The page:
MAURICE HAMILTON

Olympic ideals


The extinguishing of the Olympic flame late on Sunday night paradoxically ignited comparison between the exquisite performances and values witnessed at London 2012 with those created by other sports.

Football – rightly so in the view of many both inside and outside the game – has taken the biggest hit. 'The Independent' columnist James Lawton summed up widespread feeling when he wrote: 'If the Olympics have provided the uplift of new horizons, few need reminding of quite what the money-drenched national game has come to represent.' The newspaper's chief sports writer went on to describe the values generated by the games as 'so many moments of unforgettable grace' before adding: 'By shocking comparison, as football kicks off, it provokes in many a weary resignation, if not a degree of revulsion.'

While I might not – with a few notable exceptions - actually loathe the overindulged and overpaid footballers, I did feel a degree of discomfort when reading Lawton's summary and others like it simply because it was possible to substitute 'Football' with 'Formula One' in one or two instances.

Several articles used the word 'rancour' when referring to footballers and their attitude to official decisions that go against them. Tuesday's 'Daily Telegraph' carried the perfect illustration: pages of Olympic joy followed by a football story headed by a picture of two snarling Chelsea players remonstrating inches from a referee's face after the official had the temerity to send off a Chelsea player in the Community Shield - an unfortunate name, you have to say, for a contest marking the very first game of the season.

We don't have drivers cornering Charlie Whiting in the paddock and giving the F1 Race Director a spittle-laden 1000 words on a perceived injustice. But there is a fair amount of public bitching and moaning when two drivers make contact on the race track.

I thought of that in the aftermath of a brutal judgement made against Victoria Pendleton when the British cyclist went outside her lane for the briefest moment in the first of the three sprint finals. The wobble had been caused by her fierce rival, Anna Meares, putting an elbow into Pendleton's thigh as they raced side-by-side through the final bend.

Pendleton crossed the line first but was subsequently disqualified. She lost the next race and, with it, the gold medal. Meares was arguably the stronger of the two and I'm not saying Pendleton would have won. But there is no doubt that the disqualification had a devastating effect at such a delicate stage in this intense battle between two great rivals.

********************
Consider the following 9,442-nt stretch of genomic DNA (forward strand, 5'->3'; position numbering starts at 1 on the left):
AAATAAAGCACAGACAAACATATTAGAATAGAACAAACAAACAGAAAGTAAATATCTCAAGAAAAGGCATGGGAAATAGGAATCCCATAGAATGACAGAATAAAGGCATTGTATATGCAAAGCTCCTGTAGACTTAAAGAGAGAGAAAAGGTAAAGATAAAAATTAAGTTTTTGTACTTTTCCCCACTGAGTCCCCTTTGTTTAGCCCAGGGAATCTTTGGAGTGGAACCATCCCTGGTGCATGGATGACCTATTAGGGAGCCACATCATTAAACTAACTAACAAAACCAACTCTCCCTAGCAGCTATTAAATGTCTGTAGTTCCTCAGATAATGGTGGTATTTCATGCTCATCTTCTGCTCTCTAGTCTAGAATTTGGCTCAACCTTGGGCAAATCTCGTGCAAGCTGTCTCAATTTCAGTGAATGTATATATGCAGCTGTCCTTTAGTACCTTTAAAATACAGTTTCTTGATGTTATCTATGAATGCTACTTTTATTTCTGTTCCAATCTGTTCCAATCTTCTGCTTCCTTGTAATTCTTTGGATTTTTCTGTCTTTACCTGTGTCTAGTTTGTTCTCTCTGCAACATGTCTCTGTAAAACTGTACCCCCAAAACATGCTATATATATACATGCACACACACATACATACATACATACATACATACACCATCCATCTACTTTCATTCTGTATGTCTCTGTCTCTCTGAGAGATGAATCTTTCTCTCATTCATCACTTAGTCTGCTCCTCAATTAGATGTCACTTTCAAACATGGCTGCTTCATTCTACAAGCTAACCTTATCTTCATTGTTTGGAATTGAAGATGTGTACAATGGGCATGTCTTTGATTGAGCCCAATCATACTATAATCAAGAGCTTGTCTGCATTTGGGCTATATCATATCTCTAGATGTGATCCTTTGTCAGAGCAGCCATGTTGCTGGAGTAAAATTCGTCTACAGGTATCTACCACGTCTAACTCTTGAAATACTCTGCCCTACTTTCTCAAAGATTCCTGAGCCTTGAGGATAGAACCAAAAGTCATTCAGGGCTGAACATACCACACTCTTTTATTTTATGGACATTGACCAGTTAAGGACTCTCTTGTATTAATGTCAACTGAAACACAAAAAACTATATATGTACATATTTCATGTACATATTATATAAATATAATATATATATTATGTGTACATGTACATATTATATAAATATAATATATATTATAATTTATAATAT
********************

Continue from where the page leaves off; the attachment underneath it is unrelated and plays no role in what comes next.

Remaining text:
Can you imagine the mayhem had such a move decided the F1 World Championship in the final race? In the velodrome, with four years of intense preparation ended by an elbow, Meares and Pendleton touched hands on the victory lap and had a brief hug at the finish. Pendleton, later fighting tears of disappointment, did not criticise her opponent.

Defenders of football argue that their sport is under scrutiny every week rather than once in four years. It's a fair point. Were the Olympic movement to transfer to, say, Rio de Janeiro in September and on to Paris the month after that, it's a fair bet that the wonderful aura witnessed in London would start to become tarnished by more personal and callous opinion.

Whatever may be said about amateur ideals, the Olympics are driven by money in a quantity and manner that would make CVC's shareholders slaver with excitement. But, at the end of each Olympic competition, the result is final; decided in the case of the 100 metres during just 9.63 seconds after nearly a million minutes of thought, dedication and training since the previous one.

Bernie Ecclestone continues to hold the belief that gold, silver and bronze medals should be presented to the first three at the end of each Grand Prix, the championship being decided by the driver with the greatest number of gold gongs. Apart from devaluing the medal concept by dishing out them out once a fortnight, the title decision process would be subject to distortion to suit personal ends. The 2012 Olympics proved that.

The fight at the top of the medal table was between the United States and China, with the latter being ahead on gold medal acquisition for much of the time. But not according to NBC. The US broadcaster insisted on showing a medal count that had the USA ahead based on the total number of medals won.

Another suggested that Jamaica, with four gold and 12 medals in total, ought to head the table based on success per capita of population. An interesting concept, that one. Lewis Hamilton might want to consider switching his passport from GB to Grenada if Bernie's idea ever takes hold. Of course, this being F1, someone would protest loud and long.

Maurice Hamilton , a freelance motor sport writer and broadcaster since 1977, is the author of more than twenty books and contributes to websites and magazines worldwide.

His weekly column for Grandprix.com was Highly Commended in the 2011 Newspress New Media Awards.

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